Permanent Reproductive Crisis: An Interview with Silvia Federici

NY Wages For Housework Poster

On the occasion of the publication of an anthology of her writing and the accession of a  Wages for Housework NY archive at Mayday Rooms in London, Marina Vishmidt interviewed Silvia Federici on her extensive contribution to feminist thought and recent work on debt activism (with contributions by Mute, Mayday Rooms and George Caffentzis)


Event: Signal:Noise II

Ricardo Basbaum, 'Superpronoun: 9 Me-You Choreographies', diagram, 2003

Signal:Noise II

Friday 20 – Saturday 21 January 2012

The Showroom Gallery, 63 Penfold Street, London NW8


This arresting essay presents an in depth account of the so-called 'system-upgrade' of welfare reform in the UKplc: Universal Credit

Reposted from:


For the sword outwears its sheath,

And the soul wears out the breast,

And the heart must pause to breathe,

And love itself have rest.


Building Downwards

In their review of Keller Easterling’s Subtraction, Luisa Lorenza Corna and Alan Adam Smart interrogate an architectural theory that makes an economic virtue of contracted social reproduction


Capital and Community: On Melanie Gilligan’s Trilogy

In his assessment of the latest film in Melanie Gilligan’s trilogy on crisis, capital and community Jasper Bernes emphasises the necessity and difficulty of distinguishing between the community of capital – its expansive entrainment of the senses – and the unrealised project of a resistant human community


Art, Value, and the Freedom Fetish

If art is a commodity, is it just a commodity, subject to the law of value? Or does art's distinctive process of production render it capable of a relative, and critical, independence? Daniel Spaulding and Nicole Demby explore the relations of art, value and their imbricated, but not necessarily identical, forms of ‘freedom’, urging us to think beyond the binary of art as either liberatory and subversive or uncritical captive of capital


Chronicle of a Crash Foretold

In John Barker’s Futures, an expertly crafted crime novel exploring cocaine trafficking in Thatcherite London, Tom Jennings finds a parable of neoliberalism with considerably broader resonance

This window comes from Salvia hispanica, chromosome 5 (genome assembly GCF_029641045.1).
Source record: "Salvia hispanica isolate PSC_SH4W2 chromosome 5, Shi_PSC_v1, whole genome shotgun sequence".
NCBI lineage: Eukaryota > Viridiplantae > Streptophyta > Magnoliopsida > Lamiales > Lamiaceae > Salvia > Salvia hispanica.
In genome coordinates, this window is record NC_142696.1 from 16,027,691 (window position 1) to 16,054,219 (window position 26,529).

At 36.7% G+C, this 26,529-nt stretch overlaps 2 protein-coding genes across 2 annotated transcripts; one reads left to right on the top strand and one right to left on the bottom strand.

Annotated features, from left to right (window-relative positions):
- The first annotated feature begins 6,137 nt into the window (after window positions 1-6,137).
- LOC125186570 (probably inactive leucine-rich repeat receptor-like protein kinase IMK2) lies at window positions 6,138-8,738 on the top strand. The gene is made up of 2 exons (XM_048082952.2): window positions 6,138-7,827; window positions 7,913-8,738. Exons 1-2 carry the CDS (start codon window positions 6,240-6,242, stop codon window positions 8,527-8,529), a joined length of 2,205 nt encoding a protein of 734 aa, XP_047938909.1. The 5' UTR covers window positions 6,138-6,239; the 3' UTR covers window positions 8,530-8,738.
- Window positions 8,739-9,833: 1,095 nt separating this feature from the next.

Faced with trauma, language’s impoverishment is exposed. Other emotional experiences - love, anger, depression, hunger, or even desire, that infest the body with unfamiliarity, find explication through writing. They begin with a want, so find satiation in language, or at the very least, a sense of control. Faced with trauma, language is depleted into inarticulacy, a muted mess of choked words and insubstantial descriptions.

To Be a Pilgrim

Helen Macfarlane was a Chartist revolutionary, the translator who put the ‘hobgoblin’ in the Communist Manifesto, and an advocate of ‘the total demolition of the present system of things’ on Christian grounds. Peter Linebaugh welcomes the 150 years-overdue publication of her writings, invoking the Blood and Fire of that earlier ‘ruthless critic of everything that exists’, John Bunyan

In and Out of Art and Work: On the W.A.G.E. Certificate

In 2014 W.A.G.E. (Working Artists and the Greater Economy) launched a campaign of certification which ‘publicly recognizes non-profit arts organizations [...] paying artist fees that meet a minimum payment standard’. Josefine Wikström assesses the campaign’s aims within art’s complex relation to the capitalist division of labour


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